Our study provides valuable experimental confirmation of the efficacy of micronutrients in controlling ACE2 expression—the coronavirus cellular “entry” point. It further validates the importance of nutrient interactions in various aspects of cellular metabolism and in considering potential therapeutic applications of nutrient-based approaches. The study shows that ascorbic acid and its combination with some natural compounds could be included in developing preventive and therapeutic approaches toward the current pandemic.
Selenium (Se) deficiency has previously been shown to induce myocarditis in mice infected with a benign strain of coxsackievirus. To determine if Se deficiency would also intensify an infection with influenza virus, Se-deficient and Se-adequate mice were infected with a mild strain of influenza, influenza A/Bangkok/1/79 (H3N2). Infected Se-deficient mice developed much more severe interstitial pneumonitis than did Se-adequate mice. This increase in pathology was associated with significant alterations in mRNA levels for cytokines and chemokines involved in pro-inflammatory responses. These results demonstrate that adequate nutrition is required for protection against viral infection and suggest that nutritional deprivation may be one of many factors that increase the susceptibility of individuals to influenza infection.
We investigated a broad spectrum of immunoactive mediators in a mouse model of influenza. ICR mice (4-5 wk old) that were infected with a 10 LD50 dose of influenza A/PR8/34 virus died after 6 days without evidence of bacterial superinfection. Maximal virus titers were reached by day 2 postinfection, whereas the multifocal pneumonia with mononuclear cell infiltration reached its maximum at the end of infection. We measured the cytokines IL-1 alpha, IL-1 beta, IL-2, IL-3, IL-4, IL-6, IFN-gamma, TNF-alpha, granulocyte (G)/macrophage (M)-CSF, G-CSF, M-CSF, and the lipid mediators leukotriene B4 and platelet-activating factor in the cellfree bronchoalveolar lavage fluid of mice during infection. We found an early increase of IL-1 alpha, IL-1 beta, IL-6, TNF-alpha, GM-CSF, IFN-gamma, and leukotriene B4. Levels of these factors peaked between 36 h and day 3 postinfection, with the exception of IL-6 that remained at elevated levels throughout infection. G-CSF and M-CSF increased slowly and reached a maximum by day 5 postinfection. We were unable to detect IL-2, IL-3, or IL-4. PAF remained at the same level throughout infection. Our results suggest that lung-resident cells, and possibly the alveolar macrophages, participate actively in the onset of the inflammatory response against the invading virus. The inability to detect the T cell products IL-2, IL-3, and IL-4 was unexpected considering the role of T cells in the elimination of the virus in infected mice. Our observation confirms thus earlier findings about the inability of specific T cell clones to elicit an unspecific antiviral effect.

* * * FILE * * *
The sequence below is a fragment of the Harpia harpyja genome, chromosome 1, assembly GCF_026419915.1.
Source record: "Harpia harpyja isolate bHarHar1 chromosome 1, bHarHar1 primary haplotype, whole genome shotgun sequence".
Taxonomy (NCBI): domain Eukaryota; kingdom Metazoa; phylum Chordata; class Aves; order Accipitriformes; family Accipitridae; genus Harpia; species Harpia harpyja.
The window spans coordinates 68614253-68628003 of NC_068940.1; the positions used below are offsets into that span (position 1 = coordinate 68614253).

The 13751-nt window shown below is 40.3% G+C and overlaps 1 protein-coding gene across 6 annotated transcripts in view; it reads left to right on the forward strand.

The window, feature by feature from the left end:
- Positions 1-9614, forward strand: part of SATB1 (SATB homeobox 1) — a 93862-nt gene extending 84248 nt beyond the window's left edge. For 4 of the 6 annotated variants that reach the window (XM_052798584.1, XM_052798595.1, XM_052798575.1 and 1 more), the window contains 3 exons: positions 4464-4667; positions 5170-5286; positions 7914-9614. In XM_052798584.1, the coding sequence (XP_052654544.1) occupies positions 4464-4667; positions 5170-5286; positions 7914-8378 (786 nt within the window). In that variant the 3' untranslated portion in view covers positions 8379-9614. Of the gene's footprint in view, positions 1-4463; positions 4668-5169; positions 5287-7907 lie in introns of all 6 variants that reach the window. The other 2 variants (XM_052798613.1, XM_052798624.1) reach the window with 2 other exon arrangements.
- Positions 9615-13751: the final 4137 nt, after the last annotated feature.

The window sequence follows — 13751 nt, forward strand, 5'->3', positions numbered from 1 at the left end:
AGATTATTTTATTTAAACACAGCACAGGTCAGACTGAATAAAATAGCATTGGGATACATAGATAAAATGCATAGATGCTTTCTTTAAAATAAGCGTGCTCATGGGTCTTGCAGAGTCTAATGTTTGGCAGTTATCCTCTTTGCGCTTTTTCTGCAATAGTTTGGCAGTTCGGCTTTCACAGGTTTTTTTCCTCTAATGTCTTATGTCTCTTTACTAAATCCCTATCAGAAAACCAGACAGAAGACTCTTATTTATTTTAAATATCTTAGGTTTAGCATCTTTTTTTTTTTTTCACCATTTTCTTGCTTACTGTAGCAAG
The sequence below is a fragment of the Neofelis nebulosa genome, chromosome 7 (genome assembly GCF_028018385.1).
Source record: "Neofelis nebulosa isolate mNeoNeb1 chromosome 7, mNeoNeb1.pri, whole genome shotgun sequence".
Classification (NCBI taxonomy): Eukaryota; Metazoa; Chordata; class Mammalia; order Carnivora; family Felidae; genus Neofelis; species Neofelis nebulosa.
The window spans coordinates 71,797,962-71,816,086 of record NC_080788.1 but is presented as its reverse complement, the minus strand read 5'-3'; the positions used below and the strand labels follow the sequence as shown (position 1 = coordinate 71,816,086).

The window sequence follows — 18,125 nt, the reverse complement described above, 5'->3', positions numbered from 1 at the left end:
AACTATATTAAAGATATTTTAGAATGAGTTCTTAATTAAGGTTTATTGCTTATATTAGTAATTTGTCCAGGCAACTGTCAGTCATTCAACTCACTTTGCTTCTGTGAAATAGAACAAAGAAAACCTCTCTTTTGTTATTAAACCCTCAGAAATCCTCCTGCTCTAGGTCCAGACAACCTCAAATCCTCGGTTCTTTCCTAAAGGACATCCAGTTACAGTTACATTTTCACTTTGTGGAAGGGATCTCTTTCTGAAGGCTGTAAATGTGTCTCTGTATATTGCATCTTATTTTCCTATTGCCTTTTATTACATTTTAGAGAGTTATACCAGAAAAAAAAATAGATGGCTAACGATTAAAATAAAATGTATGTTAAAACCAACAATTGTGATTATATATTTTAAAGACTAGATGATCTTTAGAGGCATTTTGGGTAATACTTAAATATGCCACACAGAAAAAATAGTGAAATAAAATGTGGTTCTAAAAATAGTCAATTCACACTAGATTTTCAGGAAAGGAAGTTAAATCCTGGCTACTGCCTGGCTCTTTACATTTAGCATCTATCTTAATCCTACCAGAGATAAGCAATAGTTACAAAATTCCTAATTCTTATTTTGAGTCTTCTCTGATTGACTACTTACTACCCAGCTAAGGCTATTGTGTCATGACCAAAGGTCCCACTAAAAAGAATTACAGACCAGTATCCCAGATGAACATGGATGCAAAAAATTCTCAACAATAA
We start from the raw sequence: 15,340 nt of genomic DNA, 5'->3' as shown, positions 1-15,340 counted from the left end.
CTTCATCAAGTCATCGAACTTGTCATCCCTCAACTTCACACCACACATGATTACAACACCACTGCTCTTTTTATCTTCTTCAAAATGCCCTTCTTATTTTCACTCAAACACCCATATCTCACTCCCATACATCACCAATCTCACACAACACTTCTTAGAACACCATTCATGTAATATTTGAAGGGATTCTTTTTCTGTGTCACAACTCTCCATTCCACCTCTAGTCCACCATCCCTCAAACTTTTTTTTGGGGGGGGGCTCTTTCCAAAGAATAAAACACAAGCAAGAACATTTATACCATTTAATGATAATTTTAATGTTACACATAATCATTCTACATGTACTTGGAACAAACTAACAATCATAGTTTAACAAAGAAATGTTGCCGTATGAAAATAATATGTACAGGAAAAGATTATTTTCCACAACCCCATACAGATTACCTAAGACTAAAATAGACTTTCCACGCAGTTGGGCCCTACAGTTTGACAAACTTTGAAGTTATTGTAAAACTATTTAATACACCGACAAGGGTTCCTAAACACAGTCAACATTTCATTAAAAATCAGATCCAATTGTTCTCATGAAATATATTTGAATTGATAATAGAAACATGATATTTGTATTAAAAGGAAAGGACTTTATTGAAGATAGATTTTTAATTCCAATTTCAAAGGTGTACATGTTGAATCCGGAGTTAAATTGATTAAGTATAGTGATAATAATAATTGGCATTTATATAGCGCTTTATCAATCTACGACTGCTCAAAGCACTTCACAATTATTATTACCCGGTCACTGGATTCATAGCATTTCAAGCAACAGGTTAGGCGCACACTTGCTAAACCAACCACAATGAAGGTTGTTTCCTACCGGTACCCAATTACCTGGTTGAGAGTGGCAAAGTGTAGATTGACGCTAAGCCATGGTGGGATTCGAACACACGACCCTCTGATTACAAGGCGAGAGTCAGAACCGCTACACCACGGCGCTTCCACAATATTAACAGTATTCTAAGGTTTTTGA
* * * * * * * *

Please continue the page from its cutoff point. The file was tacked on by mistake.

Reactive oxygen and nitrogen metabolites play a complex role in many diseases and in metabolic regulation. Because viruses replicate in living cells, such metabolites influence the growth of viruses in addition to serving as a host defense mechanism. Low levels of reactive oxygen species (ROS) play a role in mitogenic activation, and the early phase of lytic and nonlytic virus infection indeed resembles that of mitogenic cell activation. In addition to these subtle cell-activating effects shared by many viruses, influenza and paramyxoviruses activate a respiratory burst in phagocytic cells. These viruses are toxic when injected in animals. Cells lavaged from the lungs of mice infected with influenza virus are primed for enhanced superoxide generation. Moreover, xanthine oxidase is enhanced and the buffering capacity of small molecular antioxidants is decreased in the lungs, suggesting that infection leads to oxidative stress. The wide array of cytokines produced in the lungs during influenza could contribute to the systemic effects of influenza. Oxidative stress has also been shown in human immunodeficiency virus (HIV) infection in humans. Via activation of NF kappa B, ROS may activate viral replication, but oxidants are believed to contribute also to the loss of CD4 T cells by apoptosis. Antioxidants, together with agents interfering with the harmful effects of cytokines and lipid mediators, may have a role in the treatment of viral diseases. Such agents could not only alleviate disease symptoms but also decrease the long-term effects of chronic oxidative stress, which have been linked to the development of cancer in some viral infections.